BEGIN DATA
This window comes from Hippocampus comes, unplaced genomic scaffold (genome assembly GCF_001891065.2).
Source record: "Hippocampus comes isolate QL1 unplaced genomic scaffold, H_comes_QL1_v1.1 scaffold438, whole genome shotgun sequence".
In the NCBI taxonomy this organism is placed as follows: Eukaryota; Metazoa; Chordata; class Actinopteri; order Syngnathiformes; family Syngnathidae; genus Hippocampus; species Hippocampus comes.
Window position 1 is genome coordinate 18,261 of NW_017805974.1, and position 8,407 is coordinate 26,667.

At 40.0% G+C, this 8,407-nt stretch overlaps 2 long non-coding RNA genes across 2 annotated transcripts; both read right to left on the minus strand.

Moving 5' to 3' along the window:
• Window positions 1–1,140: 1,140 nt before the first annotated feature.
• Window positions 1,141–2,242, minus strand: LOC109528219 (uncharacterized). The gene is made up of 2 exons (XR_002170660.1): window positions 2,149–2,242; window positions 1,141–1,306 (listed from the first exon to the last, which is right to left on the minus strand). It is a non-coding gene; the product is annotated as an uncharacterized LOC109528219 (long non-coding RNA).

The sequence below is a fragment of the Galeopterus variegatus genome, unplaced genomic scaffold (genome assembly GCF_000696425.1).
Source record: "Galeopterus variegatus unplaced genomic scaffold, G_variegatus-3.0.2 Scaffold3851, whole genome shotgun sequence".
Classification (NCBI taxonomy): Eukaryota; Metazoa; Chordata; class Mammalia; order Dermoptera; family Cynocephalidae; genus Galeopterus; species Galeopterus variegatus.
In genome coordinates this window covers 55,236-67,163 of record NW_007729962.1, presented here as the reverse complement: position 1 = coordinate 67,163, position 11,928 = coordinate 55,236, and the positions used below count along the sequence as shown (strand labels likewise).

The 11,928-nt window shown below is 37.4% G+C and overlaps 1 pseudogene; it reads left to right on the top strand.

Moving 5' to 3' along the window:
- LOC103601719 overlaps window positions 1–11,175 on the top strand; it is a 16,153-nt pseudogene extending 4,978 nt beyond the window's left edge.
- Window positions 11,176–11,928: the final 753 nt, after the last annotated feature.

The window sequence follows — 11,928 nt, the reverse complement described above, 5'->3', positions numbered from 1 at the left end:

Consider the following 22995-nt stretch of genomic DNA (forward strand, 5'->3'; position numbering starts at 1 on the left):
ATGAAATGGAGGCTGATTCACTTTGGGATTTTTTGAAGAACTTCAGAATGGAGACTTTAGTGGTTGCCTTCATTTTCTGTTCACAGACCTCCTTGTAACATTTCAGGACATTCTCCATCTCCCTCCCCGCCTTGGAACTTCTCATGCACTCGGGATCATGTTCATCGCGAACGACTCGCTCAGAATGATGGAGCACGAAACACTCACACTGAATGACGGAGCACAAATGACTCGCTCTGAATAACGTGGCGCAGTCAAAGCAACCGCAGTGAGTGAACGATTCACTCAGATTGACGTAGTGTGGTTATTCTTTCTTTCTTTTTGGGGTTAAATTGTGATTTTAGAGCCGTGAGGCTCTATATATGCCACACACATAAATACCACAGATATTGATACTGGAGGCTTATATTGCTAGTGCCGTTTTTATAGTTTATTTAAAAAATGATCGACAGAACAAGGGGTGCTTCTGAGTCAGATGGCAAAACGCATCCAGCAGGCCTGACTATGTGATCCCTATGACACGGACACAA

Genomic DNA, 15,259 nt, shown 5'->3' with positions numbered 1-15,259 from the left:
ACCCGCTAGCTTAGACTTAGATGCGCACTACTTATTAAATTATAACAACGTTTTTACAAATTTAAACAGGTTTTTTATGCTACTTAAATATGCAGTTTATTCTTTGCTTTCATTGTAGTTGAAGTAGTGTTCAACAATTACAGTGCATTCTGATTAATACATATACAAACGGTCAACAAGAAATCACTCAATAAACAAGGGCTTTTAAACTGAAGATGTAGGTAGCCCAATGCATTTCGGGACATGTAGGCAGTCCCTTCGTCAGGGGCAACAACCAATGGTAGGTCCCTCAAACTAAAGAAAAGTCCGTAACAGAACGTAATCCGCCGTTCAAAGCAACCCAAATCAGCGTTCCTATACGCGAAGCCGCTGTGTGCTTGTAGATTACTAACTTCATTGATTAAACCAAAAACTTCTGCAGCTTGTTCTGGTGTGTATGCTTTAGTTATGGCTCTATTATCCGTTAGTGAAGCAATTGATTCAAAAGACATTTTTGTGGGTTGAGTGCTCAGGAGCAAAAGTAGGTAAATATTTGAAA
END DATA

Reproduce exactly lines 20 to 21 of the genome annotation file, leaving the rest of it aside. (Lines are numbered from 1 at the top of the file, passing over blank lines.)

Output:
Genomic DNA, 15,259 nt, shown 5'->3' with positions numbered 1-15,259 from the left:
ACCCGCTAGCTTAGACTTAGATGCGCACTACTTATTAAATTATAACAACGTTTTTACAAATTTAAACAGGTTTTTTATGCTACTTAAATATGCAGTTTATTCTTTGCTTTCATTGTAGTTGAAGTAGTGTTCAACAATTACAGTGCATTCTGATTAATACATATACAAACGGTCAACAAGAAATCACTCAATAAACAAGGGCTTTTAAACTGAAGATGTAGGTAGCCCAATGCATTTCGGGACATGTAGGCAGTCCCTTCGTCAGGGGCAACAACCAATGGTAGGTCCCTCAAACTAAAGAAAAGTCCGTAACAGAACGTAATCCGCCGTTCAAAGCAACCCAAATCAGCGTTCCTATACGCGAAGCCGCTGTGTGCTTGTAGATTACTAACTTCATTGATTAAACCAAAAACTTCTGCAGCTTGTTCTGGTGTGTATGCTTTAGTTATGGCTCTATTATCCGTTAGTGAAGCAATTGATTCAAAAGACATTTTTGTGGGTTGAGTGCTCAGGAGCAAAAGTAGGTAAATATTTGAAA